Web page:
Over 5,000 French soldiers will continue to stay in the troubled Sahel region in what has been dubbed Operation Barkhane, the anti-insurgent military operation aimed at subduing the threats posed by Islamist fighters, rebels, and groups of bandits in the desert area.
France’s President Emmanuel Macron revealed this on February 16 in Paris while talking to reporters. This announcement comes even before Macron holds a virtual meeting with the leaders of Burkina Faso, Chad, Mali, Mauritania, and Niger, the five countries that are most threatened by insecurity in the Sahel.
Macron was quoted saying: “Changes that are likely to be significant will be made to our military deployment in the Sahel when the time comes, but they will not be made immediately. They will result first of all from a collective discussion with our Sahel partners and with the partners who have accepted to help us, and they will be based on the results obtained and the degree of engagement from our partners.”
What has informed this decision?
It is better to understand that an earlier expectation of withdrawal of troops or even a reduction in the number of soldiers stationed in the region was unrealistic in the short term. The Sahel remains one of the most dangerous places in Africa and the growing security challenges threaten the stability of more than the countries enumerated above.
In 2020, the Global Peace Index named Mali one of the most volatile countries in the world. The country’s government has been unstable since 2012 when a coup interrupted a period of tranquility. Mali is currently under the leadership of an African Union-backed army-and-civilian interim government. The French would know first-hand what the task in Mali entails having lost soldiers and other compatriots in the turbulence in Timbuktu as well as Gaou. Other westerners have also either been in hostage with requests for ransoms or killed by insurgents. Still, Mali is only about half the story.
About Burkina Faso, a United States government report in 2020 said the situation in that country “is deteriorating faster than anywhere else in the Sahel”. The West African nation has been forced to enlist the help of civilians whose military training has been fast-tracked to help in combating Islamists. That plan is not only inefficient but also tricky. Arms in the possession of civilians of a country with its own socioeconomic challenges and fragile central government can be a recipe for disaster. The Burkinabe authorities have argued, however, that they are not left with much of an option as Islamists continue to make inroads in the north of that country.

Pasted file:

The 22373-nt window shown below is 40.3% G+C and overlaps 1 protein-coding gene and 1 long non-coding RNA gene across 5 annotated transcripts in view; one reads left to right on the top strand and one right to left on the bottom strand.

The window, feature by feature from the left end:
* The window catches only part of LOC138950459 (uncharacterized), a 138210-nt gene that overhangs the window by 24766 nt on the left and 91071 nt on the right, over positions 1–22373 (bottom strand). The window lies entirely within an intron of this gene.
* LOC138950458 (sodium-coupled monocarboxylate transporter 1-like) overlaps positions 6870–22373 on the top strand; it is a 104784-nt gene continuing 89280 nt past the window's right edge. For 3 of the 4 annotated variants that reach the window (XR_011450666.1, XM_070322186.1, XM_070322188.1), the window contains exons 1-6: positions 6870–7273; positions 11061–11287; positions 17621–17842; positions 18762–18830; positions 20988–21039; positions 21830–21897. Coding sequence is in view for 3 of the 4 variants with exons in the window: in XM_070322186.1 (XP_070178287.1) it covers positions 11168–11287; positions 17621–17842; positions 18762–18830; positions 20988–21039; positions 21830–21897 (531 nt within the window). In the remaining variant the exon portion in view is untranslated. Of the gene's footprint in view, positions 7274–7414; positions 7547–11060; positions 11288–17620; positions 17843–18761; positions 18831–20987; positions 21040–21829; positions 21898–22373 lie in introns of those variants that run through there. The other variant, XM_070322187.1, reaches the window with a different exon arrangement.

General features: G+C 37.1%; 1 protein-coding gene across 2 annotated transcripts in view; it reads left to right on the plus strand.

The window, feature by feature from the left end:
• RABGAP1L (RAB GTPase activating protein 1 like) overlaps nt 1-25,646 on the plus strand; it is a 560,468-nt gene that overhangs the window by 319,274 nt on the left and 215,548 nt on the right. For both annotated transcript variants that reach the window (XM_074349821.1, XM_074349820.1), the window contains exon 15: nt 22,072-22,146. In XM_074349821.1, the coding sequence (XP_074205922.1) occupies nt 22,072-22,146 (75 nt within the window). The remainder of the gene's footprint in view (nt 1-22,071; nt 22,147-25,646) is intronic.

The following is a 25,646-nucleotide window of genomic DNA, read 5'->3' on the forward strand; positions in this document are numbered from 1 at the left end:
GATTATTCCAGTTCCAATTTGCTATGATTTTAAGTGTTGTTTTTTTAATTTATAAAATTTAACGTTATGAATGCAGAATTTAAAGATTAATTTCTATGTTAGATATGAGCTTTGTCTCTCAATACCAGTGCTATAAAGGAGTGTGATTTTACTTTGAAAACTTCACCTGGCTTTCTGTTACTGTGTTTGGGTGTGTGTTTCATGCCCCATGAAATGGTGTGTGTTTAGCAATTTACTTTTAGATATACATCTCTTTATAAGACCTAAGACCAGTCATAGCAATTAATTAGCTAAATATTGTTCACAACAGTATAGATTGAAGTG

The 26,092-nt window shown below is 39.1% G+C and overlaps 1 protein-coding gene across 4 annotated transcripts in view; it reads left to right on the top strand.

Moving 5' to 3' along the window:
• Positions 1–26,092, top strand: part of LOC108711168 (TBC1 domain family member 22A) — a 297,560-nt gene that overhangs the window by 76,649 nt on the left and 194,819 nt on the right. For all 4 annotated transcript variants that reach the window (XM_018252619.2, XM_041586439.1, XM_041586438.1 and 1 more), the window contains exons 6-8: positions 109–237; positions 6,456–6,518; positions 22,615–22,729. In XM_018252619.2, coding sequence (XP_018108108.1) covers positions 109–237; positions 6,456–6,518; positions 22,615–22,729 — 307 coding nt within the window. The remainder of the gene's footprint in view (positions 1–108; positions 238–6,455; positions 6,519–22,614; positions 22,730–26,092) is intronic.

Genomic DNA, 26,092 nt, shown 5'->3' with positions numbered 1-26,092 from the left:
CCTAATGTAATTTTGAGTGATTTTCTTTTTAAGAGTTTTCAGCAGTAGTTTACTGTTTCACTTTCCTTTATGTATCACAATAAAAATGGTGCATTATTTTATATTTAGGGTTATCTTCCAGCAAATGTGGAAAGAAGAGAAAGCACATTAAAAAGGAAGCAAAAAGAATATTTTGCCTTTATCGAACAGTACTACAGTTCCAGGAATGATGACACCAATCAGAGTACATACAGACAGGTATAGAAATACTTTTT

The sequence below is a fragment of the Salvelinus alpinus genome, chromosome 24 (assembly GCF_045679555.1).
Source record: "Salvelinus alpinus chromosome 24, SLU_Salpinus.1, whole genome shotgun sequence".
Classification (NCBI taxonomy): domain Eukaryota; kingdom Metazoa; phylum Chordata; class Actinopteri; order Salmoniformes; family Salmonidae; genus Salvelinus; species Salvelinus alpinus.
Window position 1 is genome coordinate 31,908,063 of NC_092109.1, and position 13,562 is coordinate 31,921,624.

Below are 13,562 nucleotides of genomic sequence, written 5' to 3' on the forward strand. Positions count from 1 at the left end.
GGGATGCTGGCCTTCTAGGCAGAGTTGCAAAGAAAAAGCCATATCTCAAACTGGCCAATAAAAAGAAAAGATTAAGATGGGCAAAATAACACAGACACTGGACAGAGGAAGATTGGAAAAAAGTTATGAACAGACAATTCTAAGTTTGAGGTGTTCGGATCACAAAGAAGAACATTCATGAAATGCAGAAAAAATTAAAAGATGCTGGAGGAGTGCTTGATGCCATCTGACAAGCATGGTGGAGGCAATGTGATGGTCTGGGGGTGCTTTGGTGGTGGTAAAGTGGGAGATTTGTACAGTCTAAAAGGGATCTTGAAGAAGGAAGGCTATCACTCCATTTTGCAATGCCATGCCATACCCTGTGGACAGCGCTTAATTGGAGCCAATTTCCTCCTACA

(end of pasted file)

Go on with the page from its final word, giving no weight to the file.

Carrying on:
Chad, Mauritania and Niger – three of the poorest countries in Africa – will continue to depend on the support of international partners to manage their shares of the problem which comes with ethnic and political dimensions.
The leader of Chad, Idriss Déby, has already announced he will be seeking a sixth term in office, having been head of state since 1990. As one would expect, that and Déby’s corrupt governance are not what troubles the French the most. His cooperation towards the goal of eradicating the insurgents and the insurgency has been the quality the French have looked out for. The French have literally gone to war for Déby, launching airstrikes in the north of the country where there are Chadian rebels.
There was very little reason to expect the French to pull away now from the Sahel when American involvement in reigning in order has been tempered down. It was one of the decisions taken by former President Donald Trump to demilitarize US involvements abroad. The decision to cut down on US African Command (AFRICOM) was criticized by partners and experts.
Macron would no doubt lobby new US leader Joe Biden into reconsidering his predecessor’s decision. Such a dialogue would focus on the potential difficulties presented by terrorist threats to emerging economies. Biden has spoken of the need for his country to retake a leadership role in global affairs ranging from climate change to international security.
The French president also hinted that he will speak to his African counterparts. One would expect that these leaders would maintain the need for further French support into arresting the menace. France should be committed to this as well.